Celebrate the hidden and incredible stories
Right here in East Central Illinois
Champaign County African American Heritage Trail
Discover over 170 years of rich cultural history and building community. Through Reconstruction and the Great Migration, through the Depression and two world wars, through the Civil Rights era right up to the present day, learn the powerful stories of African Americans who directly shaped the place we call home.
The mission is to educate today’s residents and visitors about the rich cultural history of a people whose stories have been largely unrecognized. Our vision is to inspire conversation, expand understanding, and contribute to a better society.
Image credit: Intersection of Neil & Main, Champaign County Historical Archives
Frederick Douglass’ Visit to Champaign
Frederick Douglass visited Champaign on February 15, 1869, at Barrett Hall, located above what was Henry Swannell's Drug Store, now One Main Plaza. His topic was Self-Made Men. It was reported that, “His wit was keen and sparkling, his humor dry and effective, and his logic and argument as clear as that of the most polished orator in the land.” Champaign County Gazette, February 17, 1869, page 1📍
Image credit: Visit Champaign County
Dr. Martin Luther King Subdivision
The Dr. Martin Luther King Subdivision, located between North Fourth Street and the Canadian National railroad tracks in Champaign, Illinois, was a part of urban renewal that took place in the late 1960s, eventually replacing the old Oak-Ash neighborhood. It began in the 1980s and was the only urban renewal project that was not replaced with public or subsidized housing. The names of the streets in the subdivision were chosen to recognize African Americans who were historically significant for the community and submitted to the city council by J. W. Pirtle. 📍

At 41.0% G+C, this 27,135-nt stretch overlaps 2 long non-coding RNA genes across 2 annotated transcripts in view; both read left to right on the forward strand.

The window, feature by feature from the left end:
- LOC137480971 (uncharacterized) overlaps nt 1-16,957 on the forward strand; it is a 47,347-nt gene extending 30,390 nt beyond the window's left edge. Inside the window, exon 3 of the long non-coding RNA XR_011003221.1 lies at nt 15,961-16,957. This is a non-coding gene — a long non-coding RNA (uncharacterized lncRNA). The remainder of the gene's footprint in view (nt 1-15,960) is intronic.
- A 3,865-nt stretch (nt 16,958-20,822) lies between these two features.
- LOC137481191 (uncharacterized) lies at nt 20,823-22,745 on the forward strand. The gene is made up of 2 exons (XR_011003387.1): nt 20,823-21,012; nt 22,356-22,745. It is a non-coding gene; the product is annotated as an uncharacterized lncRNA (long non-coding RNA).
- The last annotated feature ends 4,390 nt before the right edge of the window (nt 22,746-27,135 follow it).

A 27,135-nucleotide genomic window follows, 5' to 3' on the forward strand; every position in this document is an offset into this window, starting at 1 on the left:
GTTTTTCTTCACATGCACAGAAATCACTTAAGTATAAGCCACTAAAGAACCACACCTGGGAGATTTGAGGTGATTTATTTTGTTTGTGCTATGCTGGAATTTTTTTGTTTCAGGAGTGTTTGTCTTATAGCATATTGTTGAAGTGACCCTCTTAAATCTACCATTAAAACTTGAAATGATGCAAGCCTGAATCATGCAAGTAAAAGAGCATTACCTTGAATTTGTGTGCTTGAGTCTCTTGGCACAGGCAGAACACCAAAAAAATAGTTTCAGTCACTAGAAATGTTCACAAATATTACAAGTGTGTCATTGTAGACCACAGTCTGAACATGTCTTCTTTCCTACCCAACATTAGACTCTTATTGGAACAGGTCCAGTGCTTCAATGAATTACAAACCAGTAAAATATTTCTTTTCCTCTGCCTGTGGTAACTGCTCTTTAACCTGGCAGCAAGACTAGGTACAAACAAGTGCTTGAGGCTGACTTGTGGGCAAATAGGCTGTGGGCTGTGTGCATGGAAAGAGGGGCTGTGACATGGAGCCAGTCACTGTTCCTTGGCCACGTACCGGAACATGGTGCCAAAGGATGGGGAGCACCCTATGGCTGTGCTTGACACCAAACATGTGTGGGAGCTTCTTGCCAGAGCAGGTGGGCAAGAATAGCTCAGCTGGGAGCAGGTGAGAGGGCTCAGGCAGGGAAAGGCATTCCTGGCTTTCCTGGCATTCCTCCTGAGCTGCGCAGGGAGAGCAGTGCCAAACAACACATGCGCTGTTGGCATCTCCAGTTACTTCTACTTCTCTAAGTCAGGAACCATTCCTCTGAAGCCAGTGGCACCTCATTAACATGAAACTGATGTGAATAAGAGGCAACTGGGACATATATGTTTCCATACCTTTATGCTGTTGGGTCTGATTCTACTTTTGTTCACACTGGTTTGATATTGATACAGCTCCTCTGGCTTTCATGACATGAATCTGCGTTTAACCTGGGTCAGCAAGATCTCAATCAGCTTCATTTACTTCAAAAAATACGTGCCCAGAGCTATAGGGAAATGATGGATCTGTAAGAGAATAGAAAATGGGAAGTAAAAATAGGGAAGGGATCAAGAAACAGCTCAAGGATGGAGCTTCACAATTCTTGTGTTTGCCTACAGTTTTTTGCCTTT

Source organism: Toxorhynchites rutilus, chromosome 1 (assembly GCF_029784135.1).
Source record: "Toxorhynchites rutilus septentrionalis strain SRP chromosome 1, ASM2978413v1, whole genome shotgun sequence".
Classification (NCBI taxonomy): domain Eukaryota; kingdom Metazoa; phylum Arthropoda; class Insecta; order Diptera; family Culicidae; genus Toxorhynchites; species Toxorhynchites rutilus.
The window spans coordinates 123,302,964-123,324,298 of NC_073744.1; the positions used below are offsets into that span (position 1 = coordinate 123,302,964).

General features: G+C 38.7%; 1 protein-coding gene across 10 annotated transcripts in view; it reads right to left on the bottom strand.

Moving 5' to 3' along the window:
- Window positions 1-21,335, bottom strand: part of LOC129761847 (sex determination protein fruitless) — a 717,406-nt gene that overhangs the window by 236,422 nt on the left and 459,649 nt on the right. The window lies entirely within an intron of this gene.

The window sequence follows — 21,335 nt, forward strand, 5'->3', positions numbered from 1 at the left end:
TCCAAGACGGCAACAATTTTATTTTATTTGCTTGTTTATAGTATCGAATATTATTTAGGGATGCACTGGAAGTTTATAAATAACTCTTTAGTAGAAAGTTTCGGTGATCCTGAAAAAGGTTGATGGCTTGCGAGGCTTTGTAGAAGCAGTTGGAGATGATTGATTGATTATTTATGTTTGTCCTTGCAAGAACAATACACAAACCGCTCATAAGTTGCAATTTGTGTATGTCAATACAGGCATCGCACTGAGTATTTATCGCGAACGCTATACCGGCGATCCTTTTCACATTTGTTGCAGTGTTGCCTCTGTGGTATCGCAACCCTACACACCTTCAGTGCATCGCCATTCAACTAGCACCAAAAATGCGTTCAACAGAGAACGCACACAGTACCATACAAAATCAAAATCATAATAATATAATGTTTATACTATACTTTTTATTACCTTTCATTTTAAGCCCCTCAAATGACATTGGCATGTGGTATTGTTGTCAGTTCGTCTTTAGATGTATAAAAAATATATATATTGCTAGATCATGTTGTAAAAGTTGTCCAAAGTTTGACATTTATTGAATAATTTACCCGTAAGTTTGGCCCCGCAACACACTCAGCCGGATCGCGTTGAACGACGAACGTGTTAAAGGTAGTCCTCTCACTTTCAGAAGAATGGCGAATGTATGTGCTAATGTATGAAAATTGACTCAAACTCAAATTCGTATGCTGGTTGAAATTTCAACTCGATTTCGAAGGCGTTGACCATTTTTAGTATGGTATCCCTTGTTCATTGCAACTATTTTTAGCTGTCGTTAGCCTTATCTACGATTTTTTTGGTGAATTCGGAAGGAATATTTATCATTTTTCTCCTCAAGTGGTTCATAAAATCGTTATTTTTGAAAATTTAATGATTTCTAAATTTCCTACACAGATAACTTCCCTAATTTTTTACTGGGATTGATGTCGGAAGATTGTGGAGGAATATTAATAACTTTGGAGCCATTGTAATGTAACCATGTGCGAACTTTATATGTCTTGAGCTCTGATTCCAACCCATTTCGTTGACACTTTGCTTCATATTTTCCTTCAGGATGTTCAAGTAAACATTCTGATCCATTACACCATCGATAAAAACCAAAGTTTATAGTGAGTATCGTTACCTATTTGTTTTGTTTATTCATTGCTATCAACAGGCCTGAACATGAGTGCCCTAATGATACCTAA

Image credit: Above: Dr. Martin Luther King Jr. Elementary School │ In-Text Images (Top Left to Bottom Right): Carlos Donaldson, from the Illinois News Bureau and Bill Wiegand; Willeta Donaldson, from the News Gazette obituary for Willeta Donaldson; Paul Hursey, from "A life remembered: Urbana's first Black elected official, a local civil-rights icon," News Gazette (March 18, 2007); Shirley Hursey, courtesy of the Hursey Family; Jo Ann Jackson, courtesy of the Jackson Family; Evelyn Underwood, from "Urbana desegregation pioneers to receive accolades today," News Gazette (January 13, 2017)..
Civil Rights, Social Justice, & Politics
The Ellis Drive Six and School Integration
In 1965, two neighbors and University of Illinois mailmen, Carlos Donaldson and Paul Hursey, learned of a dissertation that identified achievement gaps between African American students who attended James Wellen Hays Elementary School and the other schools in Urbana School District 116. Realizing that their children were not receiving an equal education, Donaldson and Hursey, along with Willeta Donaldson, Shirley Hursey, Jo Ann Jackson, and Rev. Dr. Evelyn Underwood, formed the Hays School Neighborhood Association. They lived in the Dr. Ellis Subdivision—the first subdivision of single-family homes in Urbana developed for African Americans—and met, researched, and strategized about meeting with the Urbana School Board to address educational disparities and advocate for school integration in 1966. These neighbors became known as the Ellis Drive Six. 📍
Make a difference.
Image credit: Urbana Park District
King Park (915 W. Wascher Dr., Urbana) was established in 1967. Since then, the park has grown in size, and amenities include the Jettie Rhodes pavilion and a gazebo. It is named after the civil rights leader Dr. Martin Luther King, Jr.
Lift every voice and sing
Your story matters.
Submit local history, buildings, or events to include on the Trail.
We want to hear from you!